Oct 11 - California Creates Sales Tax Exemption for Recycling Equipment

California is implementing some of most ambitious recycling and composting policies in the country, and today Governor Jerry Brown signed AB 199, a CAW-sponsored bill that creates a sales tax exemption on equipment that businesses can use to help the state reach its recycling goals.

“With the proper tools, Californians can show the world how an economy can become more efficient and sustainable and reinvest in its manufacturing base,” said AB 199 author Assembly Member Susan Eggman (D-Stockton). “Instead of landfilling or exporting these valuable used materials, we can create finished products, creating revenues and quality jobs in the process.”

“Californians are leaders when it comes to recycling, and Assembly Member Eggman’s legislation will help us put these valuable materials to better use in our economy instead of shipping them overseas,” said Nick Lapis, Legislative Coordinator for Californians Against Waste. “At the same time, we can reduce the amount of raw materials we have to pay to extract from around the globe, a process that is not only unsustainable but also extremely harmful to our environment and climate.”

Asm. Susan Eggman, Californians Against Waste's 2015 Recycling Legislator of the Year

Asm. Susan Eggman, Californians Against Waste's 2015 Recycling Legislator of the Year

AB 199 creates a sales-and-use tax exemption on purchases of equipment used for recycling and composting, as well as equipment that processes recycled materials. Businesses may apply for the exemption with the California Alternative Energy and Advanced Transportation Financing Authority (CAEATFA), which provides similar exemptions for sustainable energy and transportation purchases with the goal of reducing greenhouse gas emissions.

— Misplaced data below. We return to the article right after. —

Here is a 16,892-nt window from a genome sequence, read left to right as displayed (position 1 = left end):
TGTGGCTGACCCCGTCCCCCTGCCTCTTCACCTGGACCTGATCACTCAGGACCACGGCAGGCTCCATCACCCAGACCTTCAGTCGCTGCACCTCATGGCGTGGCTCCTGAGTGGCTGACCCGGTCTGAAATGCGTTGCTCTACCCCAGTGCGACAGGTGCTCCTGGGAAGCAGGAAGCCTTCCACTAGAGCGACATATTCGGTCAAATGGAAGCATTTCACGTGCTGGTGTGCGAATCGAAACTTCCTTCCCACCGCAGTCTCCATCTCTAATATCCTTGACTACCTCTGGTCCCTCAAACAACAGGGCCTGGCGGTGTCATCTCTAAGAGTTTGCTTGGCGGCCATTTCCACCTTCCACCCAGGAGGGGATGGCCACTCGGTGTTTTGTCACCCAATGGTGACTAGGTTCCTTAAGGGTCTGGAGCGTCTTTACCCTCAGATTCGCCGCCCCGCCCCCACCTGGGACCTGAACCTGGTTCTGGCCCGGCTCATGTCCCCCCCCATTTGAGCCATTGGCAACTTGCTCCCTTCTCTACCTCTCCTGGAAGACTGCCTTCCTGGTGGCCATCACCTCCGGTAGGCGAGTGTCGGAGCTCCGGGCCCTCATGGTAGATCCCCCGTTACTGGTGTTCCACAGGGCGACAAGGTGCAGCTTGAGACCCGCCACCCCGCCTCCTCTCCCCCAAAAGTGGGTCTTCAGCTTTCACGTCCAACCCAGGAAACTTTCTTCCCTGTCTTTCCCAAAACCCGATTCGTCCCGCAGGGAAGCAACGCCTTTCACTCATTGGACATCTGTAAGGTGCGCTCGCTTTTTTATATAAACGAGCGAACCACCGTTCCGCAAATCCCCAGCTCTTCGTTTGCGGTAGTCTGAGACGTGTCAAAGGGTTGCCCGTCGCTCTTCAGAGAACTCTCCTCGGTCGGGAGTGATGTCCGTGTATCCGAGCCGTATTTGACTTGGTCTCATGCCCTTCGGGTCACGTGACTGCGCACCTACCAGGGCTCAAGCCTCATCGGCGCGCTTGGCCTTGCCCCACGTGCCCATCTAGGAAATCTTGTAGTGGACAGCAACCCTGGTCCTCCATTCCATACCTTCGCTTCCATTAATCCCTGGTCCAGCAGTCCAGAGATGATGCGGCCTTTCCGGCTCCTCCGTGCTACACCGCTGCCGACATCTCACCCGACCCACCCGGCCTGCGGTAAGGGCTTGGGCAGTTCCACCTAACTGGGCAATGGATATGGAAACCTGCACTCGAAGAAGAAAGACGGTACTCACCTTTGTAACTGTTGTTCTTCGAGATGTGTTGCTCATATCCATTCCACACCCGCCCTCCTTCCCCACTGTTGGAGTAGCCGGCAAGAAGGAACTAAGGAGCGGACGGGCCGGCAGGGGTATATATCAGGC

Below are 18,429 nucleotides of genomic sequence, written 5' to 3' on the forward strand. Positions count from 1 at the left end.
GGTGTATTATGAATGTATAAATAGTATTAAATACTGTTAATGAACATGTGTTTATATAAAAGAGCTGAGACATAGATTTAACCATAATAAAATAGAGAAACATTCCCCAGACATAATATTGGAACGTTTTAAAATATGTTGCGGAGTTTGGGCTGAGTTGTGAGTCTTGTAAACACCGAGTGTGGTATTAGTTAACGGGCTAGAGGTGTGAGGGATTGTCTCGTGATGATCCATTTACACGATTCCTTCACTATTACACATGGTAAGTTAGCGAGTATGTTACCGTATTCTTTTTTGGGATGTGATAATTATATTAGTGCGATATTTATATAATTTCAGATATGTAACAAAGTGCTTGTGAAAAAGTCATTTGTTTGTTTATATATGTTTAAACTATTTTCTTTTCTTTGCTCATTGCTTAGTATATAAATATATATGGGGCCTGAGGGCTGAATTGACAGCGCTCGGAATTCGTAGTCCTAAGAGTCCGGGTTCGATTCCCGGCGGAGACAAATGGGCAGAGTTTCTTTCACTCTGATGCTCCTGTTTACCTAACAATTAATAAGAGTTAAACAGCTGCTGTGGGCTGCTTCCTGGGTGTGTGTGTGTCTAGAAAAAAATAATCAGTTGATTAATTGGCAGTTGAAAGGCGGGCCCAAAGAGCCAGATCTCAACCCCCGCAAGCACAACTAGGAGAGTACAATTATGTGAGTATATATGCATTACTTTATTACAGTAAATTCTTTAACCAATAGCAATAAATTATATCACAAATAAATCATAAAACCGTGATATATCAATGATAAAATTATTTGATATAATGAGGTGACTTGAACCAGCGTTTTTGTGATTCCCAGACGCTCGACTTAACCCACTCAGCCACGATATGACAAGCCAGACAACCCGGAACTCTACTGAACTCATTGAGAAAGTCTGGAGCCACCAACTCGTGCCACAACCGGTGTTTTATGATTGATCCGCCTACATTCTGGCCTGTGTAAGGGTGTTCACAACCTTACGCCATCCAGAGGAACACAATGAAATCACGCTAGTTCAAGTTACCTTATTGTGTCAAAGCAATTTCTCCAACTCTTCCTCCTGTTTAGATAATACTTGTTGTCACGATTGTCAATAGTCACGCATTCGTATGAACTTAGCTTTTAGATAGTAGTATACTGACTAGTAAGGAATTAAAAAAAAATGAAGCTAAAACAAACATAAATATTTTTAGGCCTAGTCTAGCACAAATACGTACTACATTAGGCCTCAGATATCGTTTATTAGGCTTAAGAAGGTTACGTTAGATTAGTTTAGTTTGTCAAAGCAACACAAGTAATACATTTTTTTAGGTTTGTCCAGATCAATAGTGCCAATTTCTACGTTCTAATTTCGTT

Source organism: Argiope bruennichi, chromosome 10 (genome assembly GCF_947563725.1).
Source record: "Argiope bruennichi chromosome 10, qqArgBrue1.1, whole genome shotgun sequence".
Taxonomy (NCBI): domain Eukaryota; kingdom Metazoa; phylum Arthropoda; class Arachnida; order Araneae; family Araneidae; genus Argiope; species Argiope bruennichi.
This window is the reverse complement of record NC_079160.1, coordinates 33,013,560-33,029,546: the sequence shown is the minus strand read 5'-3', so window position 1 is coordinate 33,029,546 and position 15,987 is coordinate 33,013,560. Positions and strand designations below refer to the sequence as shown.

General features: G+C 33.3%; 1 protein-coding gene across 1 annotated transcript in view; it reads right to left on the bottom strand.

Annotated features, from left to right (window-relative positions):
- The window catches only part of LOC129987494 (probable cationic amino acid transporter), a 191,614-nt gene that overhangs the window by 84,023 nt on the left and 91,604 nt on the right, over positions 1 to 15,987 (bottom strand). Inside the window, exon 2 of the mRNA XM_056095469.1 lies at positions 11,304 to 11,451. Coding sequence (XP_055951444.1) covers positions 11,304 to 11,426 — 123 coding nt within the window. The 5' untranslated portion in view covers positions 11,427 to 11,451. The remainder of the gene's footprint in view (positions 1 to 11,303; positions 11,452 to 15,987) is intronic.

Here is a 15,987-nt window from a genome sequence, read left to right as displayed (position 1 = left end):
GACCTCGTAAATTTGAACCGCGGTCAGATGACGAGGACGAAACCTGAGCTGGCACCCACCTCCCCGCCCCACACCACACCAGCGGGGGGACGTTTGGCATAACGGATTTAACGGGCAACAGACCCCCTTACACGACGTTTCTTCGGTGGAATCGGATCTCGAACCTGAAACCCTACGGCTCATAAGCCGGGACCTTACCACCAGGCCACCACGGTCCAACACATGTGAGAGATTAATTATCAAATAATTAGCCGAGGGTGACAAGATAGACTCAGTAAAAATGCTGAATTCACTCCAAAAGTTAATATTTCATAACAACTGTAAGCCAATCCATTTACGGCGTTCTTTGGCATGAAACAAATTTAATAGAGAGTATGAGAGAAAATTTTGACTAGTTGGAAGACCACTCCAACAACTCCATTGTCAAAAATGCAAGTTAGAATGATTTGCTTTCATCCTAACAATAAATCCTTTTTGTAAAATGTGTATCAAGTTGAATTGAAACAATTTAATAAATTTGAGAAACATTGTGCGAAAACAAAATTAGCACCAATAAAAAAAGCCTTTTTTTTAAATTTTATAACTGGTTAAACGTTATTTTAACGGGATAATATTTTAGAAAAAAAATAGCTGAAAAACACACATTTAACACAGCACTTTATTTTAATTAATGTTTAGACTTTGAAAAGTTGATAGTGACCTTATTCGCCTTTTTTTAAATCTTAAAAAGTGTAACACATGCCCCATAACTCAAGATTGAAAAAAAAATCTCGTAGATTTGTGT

As California strives to achieve its ambitious recycling goal (AB 341, Chesbro, 2011) of recycling 75 percent of the solid waste it generates by 2020, an estimated 22 million tons will have to be recycled or composted instead of being sent to a landfill. Additionally, a new law (AB 1826, Chesbro, 2014) set to take effect next year will require restaurants, grocery stores, apartments and other commercial generators of organic waste to contract to have to that waste composted or anaerobically digested, increasing the need for equipment to handle this new material.

CAEATFA is authorized to approve up to $100 million in sales tax exemptions per year. However, despite approving almost every exemption application, it has never granted more than $82 million per year in exemptions since the initial exemptions were first created through legislation in 2010.

Recycling and composting are extremely effective methods of reducing greenhouse gases; recycling reduces the need for carbon-intensive virgin resource extraction, while composting prevents organic waste from ending up buried in landfills, where anaerobic bacteria feed on it and release methane into the atmosphere. Additionally, research shows that applying finished compost to drought-stricken land can help soil generate grasses capable of absorbing carbon from the atmosphere.

According to California's Department of Resources Recycling and Recovery, CalRecycle, every year the state exports 20 million tons of recyclables that are worth nearly $8 billion. They estimate that meeting the state’s recycling goals with in-state infrastructure could generate an additional 110,000 jobs, on top of the existing 125,000 people employed in recycling.

Furthermore, CalRecycle reports that, for every ton of materials that gets recycled instead of being disposed, California’s 5300 recycling establishments will pay an additional $101 in salaries, produce $275 more in goods and services, and generate $135 more in sales.